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The language you use shows how stressed you are

The research, from experts at University of California, Los Angeles, and University of Arizona, Tucson, showed several speech patterns are closely linked to stress.

The language you use can show how stressed you are better than your own rating of your anxiety, new research shows.

Psychologists found that tracking the use of certain words by people predicted stress-related changes to their DNA.

In times of stress, people were showed to speak less, but use more adverbs and adjectives.

The research could open up new ways to study our stress levels and help us understand how psychological pressures can change our physical health.

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The language you use can show how stressed you are better than your own rating of your anxiety, new research shows. Psychologists found that tracking the use of certain words by people predicted stress-related changes to their DNA (stock image)

STRESS GENES

The team compared the language used by people with their expression of 50 genes associated with high stress levels.

High stress can have devastating effects on health, and has been linked to several chronic disorders including dementia and heart disease.

Research has shown that DNA within cells in the body's immune system changes during stressful events to boost inflammation or heighten our response to infections.

These changes seem to represent the body's response to the 'threat' of stress in the brain - reacting as it would to the physical threat of a virus or bacterium. 

The research, from experts at University of California, Los Angeles, and University of Arizona, Tucson, showed several speech patterns are closely linked to stress.

People who are highly stressed talk less overall, and are more likely to use adverbs such as 'really' or 'incredibly'.

These words may help us deal with stress by acting as emotional intensifiers that show a higher state of arousal, the researchers said.

Stressed people were also less likely to use third person plural pronouns such as 'their' or 'they'.

This could show that people focus less on others and the outside world when they feel under threat.

The team made their findings by comparing the words 143 people used to their expression of stress-related genes. 

Volunteers wore audio recorders that were switched on every few minutes for two days, collecting a total of 22,627 short clips, which were analysed by the team.

In particular, the researchers looked at the use of 'function' words by the volunteers, such a pronouns and adjectives.

'By themselves they don't have any meaning, but they clarify what's going on,' study coauthor Professor Matthias Mehl, from the University of Arizona, told Nature News.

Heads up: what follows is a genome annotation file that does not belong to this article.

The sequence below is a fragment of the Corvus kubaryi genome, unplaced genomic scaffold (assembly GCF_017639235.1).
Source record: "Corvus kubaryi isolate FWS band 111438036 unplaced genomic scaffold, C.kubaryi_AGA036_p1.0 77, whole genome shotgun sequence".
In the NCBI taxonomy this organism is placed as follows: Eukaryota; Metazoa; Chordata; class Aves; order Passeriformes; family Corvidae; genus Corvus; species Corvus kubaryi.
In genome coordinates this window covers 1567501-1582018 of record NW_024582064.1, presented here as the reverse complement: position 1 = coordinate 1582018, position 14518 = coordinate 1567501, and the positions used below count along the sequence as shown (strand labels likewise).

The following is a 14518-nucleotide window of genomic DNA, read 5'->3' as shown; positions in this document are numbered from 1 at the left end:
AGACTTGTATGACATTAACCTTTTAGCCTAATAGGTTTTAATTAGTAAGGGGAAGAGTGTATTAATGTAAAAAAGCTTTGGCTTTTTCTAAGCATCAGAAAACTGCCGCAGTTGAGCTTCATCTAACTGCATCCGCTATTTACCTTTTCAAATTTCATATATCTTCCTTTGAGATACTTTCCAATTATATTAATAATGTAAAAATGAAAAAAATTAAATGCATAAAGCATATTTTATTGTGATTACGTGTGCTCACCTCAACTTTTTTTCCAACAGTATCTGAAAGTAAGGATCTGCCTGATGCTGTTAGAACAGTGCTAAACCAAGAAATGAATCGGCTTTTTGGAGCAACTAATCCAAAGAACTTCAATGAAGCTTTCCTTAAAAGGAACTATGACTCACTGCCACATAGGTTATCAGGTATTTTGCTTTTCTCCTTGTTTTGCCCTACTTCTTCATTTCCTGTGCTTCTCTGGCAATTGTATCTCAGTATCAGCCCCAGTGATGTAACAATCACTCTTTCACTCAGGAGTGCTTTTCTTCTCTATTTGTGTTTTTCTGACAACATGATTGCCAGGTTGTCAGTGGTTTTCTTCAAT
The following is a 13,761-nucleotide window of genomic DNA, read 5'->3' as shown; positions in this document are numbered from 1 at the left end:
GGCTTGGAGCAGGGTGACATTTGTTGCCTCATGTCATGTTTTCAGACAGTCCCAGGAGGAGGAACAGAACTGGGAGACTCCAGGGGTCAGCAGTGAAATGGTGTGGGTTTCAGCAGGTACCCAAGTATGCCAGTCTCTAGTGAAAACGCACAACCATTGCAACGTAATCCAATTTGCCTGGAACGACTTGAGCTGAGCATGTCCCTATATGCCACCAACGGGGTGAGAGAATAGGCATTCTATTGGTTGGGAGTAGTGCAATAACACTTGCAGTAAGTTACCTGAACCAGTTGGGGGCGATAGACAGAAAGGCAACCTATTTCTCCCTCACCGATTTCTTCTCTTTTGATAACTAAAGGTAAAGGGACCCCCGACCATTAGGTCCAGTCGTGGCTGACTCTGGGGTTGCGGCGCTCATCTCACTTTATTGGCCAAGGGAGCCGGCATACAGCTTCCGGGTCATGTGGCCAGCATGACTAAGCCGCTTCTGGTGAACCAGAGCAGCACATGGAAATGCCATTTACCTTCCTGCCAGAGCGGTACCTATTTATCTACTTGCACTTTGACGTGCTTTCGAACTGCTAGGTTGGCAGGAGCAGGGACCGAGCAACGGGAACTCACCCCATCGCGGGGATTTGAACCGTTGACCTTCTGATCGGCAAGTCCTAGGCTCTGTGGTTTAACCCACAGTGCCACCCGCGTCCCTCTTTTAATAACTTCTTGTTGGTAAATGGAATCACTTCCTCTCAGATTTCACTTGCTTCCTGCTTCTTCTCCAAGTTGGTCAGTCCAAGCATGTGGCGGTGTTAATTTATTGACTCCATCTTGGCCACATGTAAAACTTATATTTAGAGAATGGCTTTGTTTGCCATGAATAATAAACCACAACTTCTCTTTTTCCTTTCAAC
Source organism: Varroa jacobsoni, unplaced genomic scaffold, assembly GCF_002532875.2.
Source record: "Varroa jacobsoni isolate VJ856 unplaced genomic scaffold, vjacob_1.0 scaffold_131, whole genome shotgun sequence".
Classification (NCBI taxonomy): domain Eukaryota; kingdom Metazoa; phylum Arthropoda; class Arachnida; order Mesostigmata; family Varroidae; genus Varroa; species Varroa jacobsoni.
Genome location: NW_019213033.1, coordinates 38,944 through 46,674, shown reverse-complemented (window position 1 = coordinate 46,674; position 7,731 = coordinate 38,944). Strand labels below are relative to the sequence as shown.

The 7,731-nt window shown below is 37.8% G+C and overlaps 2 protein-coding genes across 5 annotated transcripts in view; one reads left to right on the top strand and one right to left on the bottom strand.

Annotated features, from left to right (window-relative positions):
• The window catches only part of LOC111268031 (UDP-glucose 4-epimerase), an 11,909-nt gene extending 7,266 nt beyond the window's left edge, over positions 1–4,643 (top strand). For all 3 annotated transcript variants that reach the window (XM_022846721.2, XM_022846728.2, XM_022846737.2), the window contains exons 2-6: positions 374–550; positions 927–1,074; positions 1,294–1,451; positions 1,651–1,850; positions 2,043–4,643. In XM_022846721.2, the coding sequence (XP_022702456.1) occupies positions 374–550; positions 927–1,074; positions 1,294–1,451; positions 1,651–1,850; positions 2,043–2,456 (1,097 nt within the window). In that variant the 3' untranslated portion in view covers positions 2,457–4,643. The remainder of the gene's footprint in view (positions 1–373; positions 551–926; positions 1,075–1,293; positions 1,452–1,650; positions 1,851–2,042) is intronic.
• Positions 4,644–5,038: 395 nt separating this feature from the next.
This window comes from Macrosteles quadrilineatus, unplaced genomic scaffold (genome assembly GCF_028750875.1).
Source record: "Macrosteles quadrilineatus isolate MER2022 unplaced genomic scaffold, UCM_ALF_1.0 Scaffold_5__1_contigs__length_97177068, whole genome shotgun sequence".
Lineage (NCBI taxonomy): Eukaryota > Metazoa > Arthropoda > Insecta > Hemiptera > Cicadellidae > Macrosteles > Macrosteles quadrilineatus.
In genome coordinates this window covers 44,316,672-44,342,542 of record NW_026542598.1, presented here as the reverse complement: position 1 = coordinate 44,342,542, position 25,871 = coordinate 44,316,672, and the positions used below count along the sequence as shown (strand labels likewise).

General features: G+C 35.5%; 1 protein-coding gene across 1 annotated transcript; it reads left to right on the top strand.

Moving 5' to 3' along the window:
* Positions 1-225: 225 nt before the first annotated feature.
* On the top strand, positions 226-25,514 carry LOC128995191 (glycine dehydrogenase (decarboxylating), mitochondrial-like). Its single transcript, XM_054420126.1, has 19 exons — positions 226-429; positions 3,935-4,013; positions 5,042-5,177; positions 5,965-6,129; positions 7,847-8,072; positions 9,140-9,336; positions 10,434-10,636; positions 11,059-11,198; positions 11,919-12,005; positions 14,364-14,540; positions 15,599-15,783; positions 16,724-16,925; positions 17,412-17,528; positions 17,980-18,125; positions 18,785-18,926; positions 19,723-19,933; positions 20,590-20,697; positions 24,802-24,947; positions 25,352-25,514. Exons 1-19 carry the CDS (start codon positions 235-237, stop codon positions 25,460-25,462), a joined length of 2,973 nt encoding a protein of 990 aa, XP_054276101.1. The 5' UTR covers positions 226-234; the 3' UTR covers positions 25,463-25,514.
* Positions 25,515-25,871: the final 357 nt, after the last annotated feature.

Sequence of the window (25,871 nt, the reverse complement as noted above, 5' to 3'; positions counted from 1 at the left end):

People who are highly stressed talk less overall, and are more likely to use adverbs such as 'really' or 'incredibly'. These words may help us deal with stress by acting as emotional intensifiers that show a higher state of arousal, the researchers said (stock image)

THE STUDY 

The team made their findings by comparing the words 143 people used to their expression of stress-related genes. 

Volunteers wore audio recorders that were switched on every few minutes for two days, collecting a total of 22,627 short clips, which were analysed by the team.

In particular, the researchers looked at the use of 'function' words by the volunteers, such a pronouns and adjectives.

Experts believe we choose 'meaning' words such as nouns and verbs, but that function words are produced more automatically, and so betray more about what's going on with the speaker.

Previous research has shown people's use of function words changes immediately after a terrorist attack or during a personal crisis.

People's use of function words predicted stress-linked gene expression better than their own ratings of their feelings of stress, depression and anxiety. 

Experts believe we choose 'meaning' words such as nouns and verbs, but that function words 'are produced more automatically and they betray a bit more about what's going on with the speaker,' Professor Mehl said.

He added that previous research has shown people's use of function words changes immediately after a terrorist attack or during a personal crisis.

The team compared the language used by each volunteer with their expression of 50 genes known to be linked to high stress levels.

High stress can have devastating effects on health, and has been linked to several chronic disorders including dementia and heart disease.

Research has shown that DNA within the cells in the body's immune system changes during stressful events to boost inflammation or heighten our response to infections.

These changes seem to represent the body's response to the 'threat' of stress in the brain - reacting as it would to the physical threat of a virus or bacterium. 

People's use of function words predicted stress-linked gene expression better than their own ratings of their feelings of stress, depression and anxiety.

The researchers claim the approach could help to pick people out at risk of developing stress-related disease.

Doctors could drop self-reported stress measures and instead listen passively to the way patients speak, coauthor Steve Cole, from the University of California, said. 

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